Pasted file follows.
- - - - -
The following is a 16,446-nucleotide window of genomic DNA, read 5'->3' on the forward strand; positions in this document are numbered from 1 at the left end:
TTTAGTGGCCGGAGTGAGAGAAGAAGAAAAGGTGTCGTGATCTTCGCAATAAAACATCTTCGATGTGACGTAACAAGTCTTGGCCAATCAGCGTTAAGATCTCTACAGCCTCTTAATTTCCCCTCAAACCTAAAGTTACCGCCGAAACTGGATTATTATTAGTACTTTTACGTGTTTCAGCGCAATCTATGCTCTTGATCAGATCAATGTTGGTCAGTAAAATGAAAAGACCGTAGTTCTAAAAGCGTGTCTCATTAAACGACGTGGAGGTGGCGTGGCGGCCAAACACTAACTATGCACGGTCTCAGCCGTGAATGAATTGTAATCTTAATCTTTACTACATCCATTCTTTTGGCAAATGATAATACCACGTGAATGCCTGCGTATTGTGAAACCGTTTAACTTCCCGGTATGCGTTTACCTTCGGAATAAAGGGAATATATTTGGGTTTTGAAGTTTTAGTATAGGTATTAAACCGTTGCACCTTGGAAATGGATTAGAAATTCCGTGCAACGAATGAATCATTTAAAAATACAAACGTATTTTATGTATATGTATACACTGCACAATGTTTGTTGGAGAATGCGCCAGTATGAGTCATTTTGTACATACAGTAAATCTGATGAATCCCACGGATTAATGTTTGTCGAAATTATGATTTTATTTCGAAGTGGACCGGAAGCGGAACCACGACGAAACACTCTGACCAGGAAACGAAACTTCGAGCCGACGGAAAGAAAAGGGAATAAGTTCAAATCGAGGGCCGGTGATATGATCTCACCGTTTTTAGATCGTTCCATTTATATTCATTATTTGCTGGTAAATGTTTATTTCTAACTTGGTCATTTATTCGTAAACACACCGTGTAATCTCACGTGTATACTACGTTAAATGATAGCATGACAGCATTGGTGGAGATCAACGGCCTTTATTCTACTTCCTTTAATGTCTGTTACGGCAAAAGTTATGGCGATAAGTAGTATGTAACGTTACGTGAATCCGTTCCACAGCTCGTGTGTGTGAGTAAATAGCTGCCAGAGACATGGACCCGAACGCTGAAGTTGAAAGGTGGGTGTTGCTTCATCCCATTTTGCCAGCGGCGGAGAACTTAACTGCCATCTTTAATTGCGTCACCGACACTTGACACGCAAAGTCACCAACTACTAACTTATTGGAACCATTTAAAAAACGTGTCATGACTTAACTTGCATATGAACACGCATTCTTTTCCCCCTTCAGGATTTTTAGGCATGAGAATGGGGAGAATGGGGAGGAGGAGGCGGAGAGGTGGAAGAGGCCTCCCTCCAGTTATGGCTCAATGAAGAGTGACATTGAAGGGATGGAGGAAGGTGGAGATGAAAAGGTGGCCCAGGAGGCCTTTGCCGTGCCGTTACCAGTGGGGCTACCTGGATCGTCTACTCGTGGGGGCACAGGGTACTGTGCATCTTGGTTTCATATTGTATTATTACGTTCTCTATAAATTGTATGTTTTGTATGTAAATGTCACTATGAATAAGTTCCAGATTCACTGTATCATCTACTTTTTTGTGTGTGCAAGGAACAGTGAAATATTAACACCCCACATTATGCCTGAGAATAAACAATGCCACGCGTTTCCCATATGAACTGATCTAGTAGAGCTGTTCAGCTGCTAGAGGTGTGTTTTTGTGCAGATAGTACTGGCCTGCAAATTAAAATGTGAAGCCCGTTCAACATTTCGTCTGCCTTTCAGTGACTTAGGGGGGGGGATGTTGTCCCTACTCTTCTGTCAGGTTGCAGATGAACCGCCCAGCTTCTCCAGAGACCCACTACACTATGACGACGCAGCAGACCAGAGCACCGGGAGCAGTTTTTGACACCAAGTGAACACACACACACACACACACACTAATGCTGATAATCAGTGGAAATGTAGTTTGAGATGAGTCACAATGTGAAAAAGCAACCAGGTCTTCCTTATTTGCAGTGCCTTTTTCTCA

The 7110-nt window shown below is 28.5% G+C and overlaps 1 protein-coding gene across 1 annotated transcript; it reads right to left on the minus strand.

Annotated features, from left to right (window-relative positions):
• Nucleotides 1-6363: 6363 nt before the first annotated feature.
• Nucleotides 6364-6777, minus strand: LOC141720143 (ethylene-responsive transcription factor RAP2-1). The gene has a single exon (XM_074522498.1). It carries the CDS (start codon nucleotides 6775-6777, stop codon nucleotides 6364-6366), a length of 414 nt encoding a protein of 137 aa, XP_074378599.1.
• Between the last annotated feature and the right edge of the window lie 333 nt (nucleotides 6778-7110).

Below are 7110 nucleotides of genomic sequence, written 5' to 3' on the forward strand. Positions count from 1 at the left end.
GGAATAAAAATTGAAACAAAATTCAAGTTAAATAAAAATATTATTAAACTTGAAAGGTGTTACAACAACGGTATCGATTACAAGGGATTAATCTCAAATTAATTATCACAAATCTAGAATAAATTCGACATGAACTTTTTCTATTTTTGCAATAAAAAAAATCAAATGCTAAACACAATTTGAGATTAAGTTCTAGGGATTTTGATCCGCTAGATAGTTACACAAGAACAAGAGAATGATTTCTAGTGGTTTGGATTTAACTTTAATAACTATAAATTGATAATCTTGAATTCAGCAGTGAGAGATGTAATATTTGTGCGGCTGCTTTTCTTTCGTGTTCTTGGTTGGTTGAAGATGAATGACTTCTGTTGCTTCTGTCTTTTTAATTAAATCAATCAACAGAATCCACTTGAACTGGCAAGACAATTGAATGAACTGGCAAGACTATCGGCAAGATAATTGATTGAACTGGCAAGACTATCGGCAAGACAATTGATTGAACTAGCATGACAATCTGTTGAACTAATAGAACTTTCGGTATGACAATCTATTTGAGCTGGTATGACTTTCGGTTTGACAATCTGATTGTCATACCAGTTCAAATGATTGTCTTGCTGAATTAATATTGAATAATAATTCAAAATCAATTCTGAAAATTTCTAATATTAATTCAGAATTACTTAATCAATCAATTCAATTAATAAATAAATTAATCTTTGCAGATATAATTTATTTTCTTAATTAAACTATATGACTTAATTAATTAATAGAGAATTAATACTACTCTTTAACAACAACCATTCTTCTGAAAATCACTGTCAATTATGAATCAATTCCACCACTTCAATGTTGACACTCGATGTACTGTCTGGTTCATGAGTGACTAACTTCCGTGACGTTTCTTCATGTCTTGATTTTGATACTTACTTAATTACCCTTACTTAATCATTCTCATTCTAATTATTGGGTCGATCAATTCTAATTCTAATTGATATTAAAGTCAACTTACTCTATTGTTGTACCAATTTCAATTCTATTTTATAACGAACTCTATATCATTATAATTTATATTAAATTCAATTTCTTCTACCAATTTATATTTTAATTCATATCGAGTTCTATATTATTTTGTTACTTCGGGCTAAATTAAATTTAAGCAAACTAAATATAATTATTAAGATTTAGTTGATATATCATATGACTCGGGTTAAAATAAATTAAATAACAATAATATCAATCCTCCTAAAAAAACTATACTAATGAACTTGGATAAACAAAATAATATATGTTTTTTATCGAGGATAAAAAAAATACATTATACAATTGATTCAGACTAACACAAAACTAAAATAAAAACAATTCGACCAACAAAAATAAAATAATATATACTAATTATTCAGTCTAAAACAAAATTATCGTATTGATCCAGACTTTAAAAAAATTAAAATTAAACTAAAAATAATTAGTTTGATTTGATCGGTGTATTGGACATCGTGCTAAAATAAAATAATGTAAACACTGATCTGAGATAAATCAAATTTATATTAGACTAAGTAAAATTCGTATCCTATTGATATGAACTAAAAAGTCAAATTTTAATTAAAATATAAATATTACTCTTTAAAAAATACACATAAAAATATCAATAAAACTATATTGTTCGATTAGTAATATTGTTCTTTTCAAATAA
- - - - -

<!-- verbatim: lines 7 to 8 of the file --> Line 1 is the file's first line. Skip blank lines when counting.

• Between the last annotated feature and the right edge of the window lie 333 nt (nucleotides 6778-7110).

Below are 7110 nucleotides of genomic sequence, written 5' to 3' on the forward strand. Positions count from 1 at the left end.